Planer Boards are Key to Trolling


Boat launches are once again bustling with activity along the bay and the Lakeshore. If you were like me, you probably spent some time last month getting your equipment ready. I’ve already checked over my Abu Garcia reels to make sure they were greased, that the line was set and ready to hit the water All of my stickbaits and crankbaits are all organized. Most importantly, I’ve made sure all of my planer boards were organized and in the ready position on the boat. Whether you are chasing walleyes, brown or lake trout on Lake Michigan or Green Bay, my springtime workhorses are my planer boards. When fish are shallow and with clear water, it is imperative that you get your baits away from the boat to be the most effective.

Shallow water trolling means running planer boards. That’s the great thing about spring trolling; it all takes place in fairly shallow water and the equipment and setups are the same whether it’s a bay or lake chasing walleyes or trout. I run all 7-foot, 6-inch Ugly Stik GX2’s rods teamed with Abu Garcia Alphamar 16LC line counter reels in the spring. I spool them up with Trilene 40-pound Professional Braid with 10-pound Trilene Professional Grade Fluorocarbon leaders. Team that up with a box full of Flicker Shads, Rapalas, Fastracs or Warrior Spoons, and you’re set to do some damage.

The shorelines around Algoma are among best brown trout waters around, as Lois Fry of Laquey, Mo., can attest. These football-shaped trout dominate the catch during the early spring months.

Planer boards come in all sizes, colors and brands. For spring trolling, all you need are the smaller sizes, and I’ve all brands. Whether you prefer a certain brand, color, or tattle flags or factory releases or even your own, whatever setup you have and are comfortable with they’ll work. The main premise is to get your lures out wide from the boat and in front of the fish. In shallow, clear water the fish will hear and see the boat coming and swim wide of the boat, many times rendering your baits directly behind the boat ineffective (unless exceptionally far back). To be more effective, you will need to place your lures in the “fish zone,” 15 to 30 yards wide of your boat. This is where the majority of your bites will come.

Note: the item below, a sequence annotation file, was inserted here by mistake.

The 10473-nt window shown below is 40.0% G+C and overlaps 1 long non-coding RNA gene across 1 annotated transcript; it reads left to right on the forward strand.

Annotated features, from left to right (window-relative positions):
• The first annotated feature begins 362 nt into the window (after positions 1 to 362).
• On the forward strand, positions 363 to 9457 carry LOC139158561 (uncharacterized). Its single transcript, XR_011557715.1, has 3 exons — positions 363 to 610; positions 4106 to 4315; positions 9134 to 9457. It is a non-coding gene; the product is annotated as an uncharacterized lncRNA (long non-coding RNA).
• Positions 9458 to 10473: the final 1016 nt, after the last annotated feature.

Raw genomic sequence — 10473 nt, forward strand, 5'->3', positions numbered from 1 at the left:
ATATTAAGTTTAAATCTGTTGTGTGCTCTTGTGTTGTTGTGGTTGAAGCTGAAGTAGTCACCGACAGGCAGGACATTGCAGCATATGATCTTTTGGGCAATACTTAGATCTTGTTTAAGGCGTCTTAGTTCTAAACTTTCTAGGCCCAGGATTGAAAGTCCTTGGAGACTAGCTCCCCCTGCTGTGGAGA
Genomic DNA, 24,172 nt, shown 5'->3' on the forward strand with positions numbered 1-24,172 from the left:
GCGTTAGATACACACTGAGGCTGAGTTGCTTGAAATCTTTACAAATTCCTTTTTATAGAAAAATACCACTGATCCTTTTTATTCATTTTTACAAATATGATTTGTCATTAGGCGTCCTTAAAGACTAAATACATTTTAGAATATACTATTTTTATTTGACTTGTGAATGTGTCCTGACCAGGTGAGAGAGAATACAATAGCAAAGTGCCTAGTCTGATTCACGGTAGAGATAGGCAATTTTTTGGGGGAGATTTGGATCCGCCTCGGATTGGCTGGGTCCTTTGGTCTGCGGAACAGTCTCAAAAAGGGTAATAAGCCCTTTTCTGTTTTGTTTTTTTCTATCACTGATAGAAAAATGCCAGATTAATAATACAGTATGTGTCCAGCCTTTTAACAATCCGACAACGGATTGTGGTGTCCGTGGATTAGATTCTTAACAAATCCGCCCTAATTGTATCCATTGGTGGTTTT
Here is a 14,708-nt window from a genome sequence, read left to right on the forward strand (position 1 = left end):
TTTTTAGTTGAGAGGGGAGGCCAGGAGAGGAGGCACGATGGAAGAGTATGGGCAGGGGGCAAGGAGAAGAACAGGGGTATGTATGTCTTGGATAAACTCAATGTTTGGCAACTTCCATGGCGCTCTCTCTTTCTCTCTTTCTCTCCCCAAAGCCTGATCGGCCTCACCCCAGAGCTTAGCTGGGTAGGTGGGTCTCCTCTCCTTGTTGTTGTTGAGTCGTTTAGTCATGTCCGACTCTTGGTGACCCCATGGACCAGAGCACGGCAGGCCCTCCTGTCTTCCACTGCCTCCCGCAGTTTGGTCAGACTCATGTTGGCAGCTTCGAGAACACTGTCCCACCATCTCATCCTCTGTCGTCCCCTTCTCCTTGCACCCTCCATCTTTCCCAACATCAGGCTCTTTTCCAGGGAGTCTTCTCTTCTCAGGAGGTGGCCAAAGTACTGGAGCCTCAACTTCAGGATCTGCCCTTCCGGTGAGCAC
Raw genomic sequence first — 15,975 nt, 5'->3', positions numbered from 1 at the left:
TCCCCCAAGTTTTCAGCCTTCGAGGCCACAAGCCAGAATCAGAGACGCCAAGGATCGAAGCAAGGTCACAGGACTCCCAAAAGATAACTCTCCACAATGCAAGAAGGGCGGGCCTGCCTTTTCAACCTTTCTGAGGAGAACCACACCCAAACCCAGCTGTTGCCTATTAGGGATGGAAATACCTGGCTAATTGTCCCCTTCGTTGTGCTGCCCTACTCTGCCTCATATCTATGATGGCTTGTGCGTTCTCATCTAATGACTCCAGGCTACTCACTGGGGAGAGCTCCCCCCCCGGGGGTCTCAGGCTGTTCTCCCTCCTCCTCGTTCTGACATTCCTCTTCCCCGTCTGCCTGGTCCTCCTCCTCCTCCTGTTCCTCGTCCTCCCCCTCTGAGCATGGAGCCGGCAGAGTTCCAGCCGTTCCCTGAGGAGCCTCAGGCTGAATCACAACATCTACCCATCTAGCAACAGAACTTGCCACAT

When a fish strikes a lure behind a planer board, the board will start to pull back, and depending on how you choose to set your releases, it will either release and the board will slide down the line, or just pull back and you can remove the board manually well ahead of the fish. Both methods work and enable you to bring the planer board and fish to net behind the boat without disrupting the other boards. When resetting that line, you will be able to “park” the board and lure back in line where it started. This is the advantage to running in-line planer boards verses running a mast and trolling ski setup.

As I mentioned, spring is unique in that this exact rigging works now for a multitude of species, especially in northeast Wisconsin. The bay of Green Bay will produce walleyes and in the north along the rocky northern Door County waters—brown trout are highly targeted here. When the winds from the west or north make the bay a bit rough for small boaters, the shores of Lake Michigan off Door and Kewaunee counties are calm and productive waters for brown and lake trout. As a bonus, you may even tie into an occasional steelhead returning from their spawning run in the tributaries or even a powerful chinook salmon cruising the shoreline in search of a meal. Since stickbaits (minnow-type baits) are the springtime favorites, any fish looking for a tasty meal will target in on these types of natural-looking baits. And when the conditions switch, just change locations and head for the bay, but use the same setups.

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In very shallow waters, floating stickbaits are preferred, so turning the baits will hold their level or rise up, instead of sinking into the rocks and snagging up. When angling farther outside or running alongshore with the outside boards and you’re running much deeper, the deeper diving body baits or weighted rigs can get the lures a bit lower in the water and into “fish-killing zones.” Quite often, I try to run shorter leads on my inside boards with baits that get to the right depth a little quicker. Then, as I move wider, I increase my leads and baits accordingly. This enables me to “park” my boards back into position after catching a fish without crossing lines and baits.

I fish planer boards the entire season, but it is the most effective method by far in the spring. Stock up on a few small, light planer boards and releases and see your catch rates climb.


     Capt. Lee Haasch is a charter captain out of Algoma, Wis. Capt. Lee has over 40 years of Great Lakes angling experience and has been instructing anglers for over 25 years with education seminars and timely freelance articles in outdoor publications.

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